Lots of Candles, Plenty of Cake

Lots of Candles, Plenty of Cake

4.1 82
by Anna Quindlen
     
 

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In this irresistible memoir, the New York Times bestselling author and winner of the Pulitzer Prize Anna Quindlen writes about looking back and ahead—and celebrating it all—as she considers marriage, girlfriends, our mothers, faith, loss, all the stuff in our closets, and more.
 
As she did in her beloved New York Times

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Overview

In this irresistible memoir, the New York Times bestselling author and winner of the Pulitzer Prize Anna Quindlen writes about looking back and ahead—and celebrating it all—as she considers marriage, girlfriends, our mothers, faith, loss, all the stuff in our closets, and more.
 
As she did in her beloved New York Times columns, and in A Short Guide to a Happy Life, Quindlen says for us here what we may wish we could have said ourselves. Using her past, present, and future to explore what matters most to women at different ages, Quindlen talks about
 
Marriage: “A safety net of small white lies can be the bedrock of a successful marriage. You wouldn’t believe how cheaply I can do a kitchen renovation.”
 
Girlfriends: “Ask any woman how she makes it through the day, and she may mention her calendar, her to-do lists, her babysitter. But if you push her on how she really makes it through her day, she will mention her girlfriends. Sometimes I will see a photo of an actress in an unflattering dress or a blouse too young for her or with a heavy-handed makeup job, and I mutter, ‘She must not have any girlfriends.’ ”
 
Stuff: “Here’s what it comes down to, really: there is now so much stuff in my head, so many years, so many memories, that it’s taken the place of primacy away from the things in the bedrooms, on the porch. My doctor says that, contrary to conventional wisdom, she doesn’t believe our memories flag because of a drop in estrogen but because of how crowded it is in the drawers of our minds. Between the stuff at work and the stuff at home, the appointments and the news and the gossip and the rest, the past and the present and the plans for the future, the filing cabinets in our heads are not only full, they’re overflowing.”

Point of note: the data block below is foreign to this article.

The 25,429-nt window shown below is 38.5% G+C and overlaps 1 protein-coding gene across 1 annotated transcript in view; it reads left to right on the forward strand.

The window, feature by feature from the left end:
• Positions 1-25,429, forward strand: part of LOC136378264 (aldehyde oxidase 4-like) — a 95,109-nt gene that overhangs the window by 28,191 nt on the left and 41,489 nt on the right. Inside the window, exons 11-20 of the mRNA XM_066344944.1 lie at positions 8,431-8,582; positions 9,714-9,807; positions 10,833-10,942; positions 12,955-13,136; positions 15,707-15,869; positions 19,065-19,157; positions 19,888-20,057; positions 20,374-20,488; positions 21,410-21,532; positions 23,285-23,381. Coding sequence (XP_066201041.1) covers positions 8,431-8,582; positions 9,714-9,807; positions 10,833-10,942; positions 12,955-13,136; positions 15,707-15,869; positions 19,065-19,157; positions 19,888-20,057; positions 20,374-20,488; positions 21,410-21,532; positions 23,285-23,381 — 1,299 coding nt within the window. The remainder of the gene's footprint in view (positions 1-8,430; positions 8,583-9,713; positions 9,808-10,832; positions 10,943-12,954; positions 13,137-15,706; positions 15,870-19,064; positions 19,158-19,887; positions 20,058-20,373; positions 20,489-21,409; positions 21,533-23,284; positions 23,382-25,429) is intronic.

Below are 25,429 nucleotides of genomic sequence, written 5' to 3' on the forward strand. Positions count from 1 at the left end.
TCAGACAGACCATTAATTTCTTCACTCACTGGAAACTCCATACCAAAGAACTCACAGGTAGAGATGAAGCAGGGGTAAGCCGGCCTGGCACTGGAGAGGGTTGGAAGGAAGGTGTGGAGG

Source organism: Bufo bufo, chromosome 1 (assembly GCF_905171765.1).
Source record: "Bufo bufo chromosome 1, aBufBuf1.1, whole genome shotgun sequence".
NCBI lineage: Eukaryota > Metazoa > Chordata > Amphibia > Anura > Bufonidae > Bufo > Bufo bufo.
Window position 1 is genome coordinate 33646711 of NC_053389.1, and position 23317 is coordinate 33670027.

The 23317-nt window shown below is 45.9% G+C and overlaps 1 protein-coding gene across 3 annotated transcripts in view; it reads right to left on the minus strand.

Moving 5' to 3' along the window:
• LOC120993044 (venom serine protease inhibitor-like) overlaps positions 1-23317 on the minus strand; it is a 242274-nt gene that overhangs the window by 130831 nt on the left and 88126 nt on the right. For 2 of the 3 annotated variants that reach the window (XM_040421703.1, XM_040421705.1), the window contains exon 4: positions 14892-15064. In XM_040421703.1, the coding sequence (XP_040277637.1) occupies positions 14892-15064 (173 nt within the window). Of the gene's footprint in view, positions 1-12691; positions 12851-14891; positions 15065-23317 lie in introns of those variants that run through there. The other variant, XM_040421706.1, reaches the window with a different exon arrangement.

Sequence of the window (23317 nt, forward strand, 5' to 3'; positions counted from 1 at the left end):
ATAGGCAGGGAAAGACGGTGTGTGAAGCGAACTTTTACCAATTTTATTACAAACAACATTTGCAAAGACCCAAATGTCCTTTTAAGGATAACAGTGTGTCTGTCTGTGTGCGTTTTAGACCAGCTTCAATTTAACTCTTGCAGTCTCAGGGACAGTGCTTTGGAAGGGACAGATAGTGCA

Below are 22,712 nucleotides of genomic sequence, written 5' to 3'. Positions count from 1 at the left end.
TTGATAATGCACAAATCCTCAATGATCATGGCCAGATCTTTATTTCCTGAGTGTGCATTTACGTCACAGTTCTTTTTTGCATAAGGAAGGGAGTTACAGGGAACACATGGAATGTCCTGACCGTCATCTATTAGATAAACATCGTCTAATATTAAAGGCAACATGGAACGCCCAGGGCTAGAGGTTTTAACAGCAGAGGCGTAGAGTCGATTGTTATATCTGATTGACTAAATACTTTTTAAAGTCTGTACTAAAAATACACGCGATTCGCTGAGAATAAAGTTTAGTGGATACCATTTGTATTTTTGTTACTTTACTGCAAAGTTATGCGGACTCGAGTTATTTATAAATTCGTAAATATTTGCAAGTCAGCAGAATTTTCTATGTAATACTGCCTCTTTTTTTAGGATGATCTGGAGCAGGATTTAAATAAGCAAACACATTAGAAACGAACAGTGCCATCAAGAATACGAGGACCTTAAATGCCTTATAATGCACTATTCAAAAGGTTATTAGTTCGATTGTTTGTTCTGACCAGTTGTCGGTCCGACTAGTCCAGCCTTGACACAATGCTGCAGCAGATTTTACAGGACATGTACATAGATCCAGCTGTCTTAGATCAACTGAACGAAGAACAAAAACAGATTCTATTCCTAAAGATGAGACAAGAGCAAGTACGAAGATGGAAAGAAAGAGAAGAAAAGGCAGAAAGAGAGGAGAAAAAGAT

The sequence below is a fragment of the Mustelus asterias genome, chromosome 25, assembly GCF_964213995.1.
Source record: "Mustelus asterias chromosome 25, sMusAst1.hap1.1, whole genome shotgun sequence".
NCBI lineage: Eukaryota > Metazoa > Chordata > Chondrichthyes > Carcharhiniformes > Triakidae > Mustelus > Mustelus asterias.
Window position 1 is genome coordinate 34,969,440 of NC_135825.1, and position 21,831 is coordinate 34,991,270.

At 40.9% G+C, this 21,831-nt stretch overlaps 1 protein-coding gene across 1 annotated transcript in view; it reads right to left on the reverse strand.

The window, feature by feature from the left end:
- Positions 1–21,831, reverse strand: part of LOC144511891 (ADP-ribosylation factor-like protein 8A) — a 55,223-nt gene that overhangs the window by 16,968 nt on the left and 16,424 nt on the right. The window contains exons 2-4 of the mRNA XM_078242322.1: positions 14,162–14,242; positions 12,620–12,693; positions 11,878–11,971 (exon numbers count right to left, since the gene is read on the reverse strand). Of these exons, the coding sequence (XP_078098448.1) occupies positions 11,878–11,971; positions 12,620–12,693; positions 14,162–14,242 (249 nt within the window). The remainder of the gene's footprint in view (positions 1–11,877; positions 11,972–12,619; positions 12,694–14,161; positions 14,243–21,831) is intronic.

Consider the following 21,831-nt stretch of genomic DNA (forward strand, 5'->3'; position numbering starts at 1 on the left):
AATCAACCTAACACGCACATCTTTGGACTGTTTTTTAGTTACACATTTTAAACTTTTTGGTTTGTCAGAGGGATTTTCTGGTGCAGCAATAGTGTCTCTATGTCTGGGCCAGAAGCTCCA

Our bodies: “I’ve finally recognized my body for what it is: a personality-delivery system, designed expressly to carry my character from place to place, now and in the years to come. It’s like a car, and while I like a red convertible or even a Bentley as well as the next person, what I really need are four tires and an engine.”
 
Parenting: “Being a parent is not transactional. We do not get what we give. It is the ultimate pay-it-forward endeavor: We are good parents not so they will be loving enough to stay with us but so they will be strong enough to leave us.”
 
From childhood memories to manic motherhood to middle age, Quindlen uses the events of her own life to illuminate our own. Along with the downsides of age, she says, can come wisdom, a perspective on life that makes it satisfying and even joyful. Candid, funny, moving, Lots of Candles, Plenty of Cake is filled with the sharp insights and revealing observations that have long confirmed Quindlen’s status as America’s laureate of real life.

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Editorial Reviews